Key Insights From This Interview
• Swiss digital exchange SDX has launched a cryptocurrency staking service that enables holders of Ether to earn income on their assets by claiming “mining” rewards for running software that validates or attests blocks of transactions for applications running on the Layer 1 Ethereum blockchain.
• SDX is running the validator nodes on behalf of users, the beacon node that coordinates the activities of stakers in the Ethereum Proof-of-Stake blockchain and the execution node that makes transactions added to blocks valid. The aim is to provide an infrastructure that enables investors to participate in the staking market automatically, using standard documentation.
• The service was launched in response to client demand in Switzerland, though the intention is to extend it to other jurisdictions in Europe as it matures. Similarly, although the service is initially being offered to regulated banks only, SDX does not rule out recruiting non-banks – such as family offices and high net worth individuals – as clients in the future.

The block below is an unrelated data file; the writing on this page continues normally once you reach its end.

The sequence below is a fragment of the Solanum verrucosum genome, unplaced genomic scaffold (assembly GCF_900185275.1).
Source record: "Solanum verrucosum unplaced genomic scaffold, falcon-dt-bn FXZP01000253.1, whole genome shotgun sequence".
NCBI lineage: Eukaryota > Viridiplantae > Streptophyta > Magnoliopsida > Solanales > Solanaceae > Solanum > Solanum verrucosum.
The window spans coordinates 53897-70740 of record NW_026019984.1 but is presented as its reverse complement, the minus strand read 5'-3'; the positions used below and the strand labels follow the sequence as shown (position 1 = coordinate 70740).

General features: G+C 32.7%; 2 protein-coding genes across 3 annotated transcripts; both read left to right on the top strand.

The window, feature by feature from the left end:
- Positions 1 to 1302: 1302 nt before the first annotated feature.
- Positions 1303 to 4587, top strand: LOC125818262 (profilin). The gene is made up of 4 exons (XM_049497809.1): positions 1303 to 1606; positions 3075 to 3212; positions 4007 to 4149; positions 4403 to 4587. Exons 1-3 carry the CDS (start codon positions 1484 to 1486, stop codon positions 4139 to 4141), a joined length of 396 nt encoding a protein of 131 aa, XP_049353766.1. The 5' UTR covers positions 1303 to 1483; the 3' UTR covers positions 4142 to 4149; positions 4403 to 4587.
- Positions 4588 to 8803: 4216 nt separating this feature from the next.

• SDX expects to extend the service beyond Ethereum (it is already looking at Avalanche, Cardano and Polkadot) but is proceeding cautiously to avoid exposing users to any protocols liable to Terra-style instability. Any protocols admitted to the SDX service will be audited to an agreed set of principles designed to detect any signs of fragility.
• To protect users from incurring penalties (reduced rewards) for being offline, SDX has built redundant capacity into its Cloud-native platform, allowing it to activate a back-up node as soon as a node goes down. SDX also welcomes third-party providers of insurance cover against reduced income from both penalties and “slashing” (losses inflicted by malicious actors).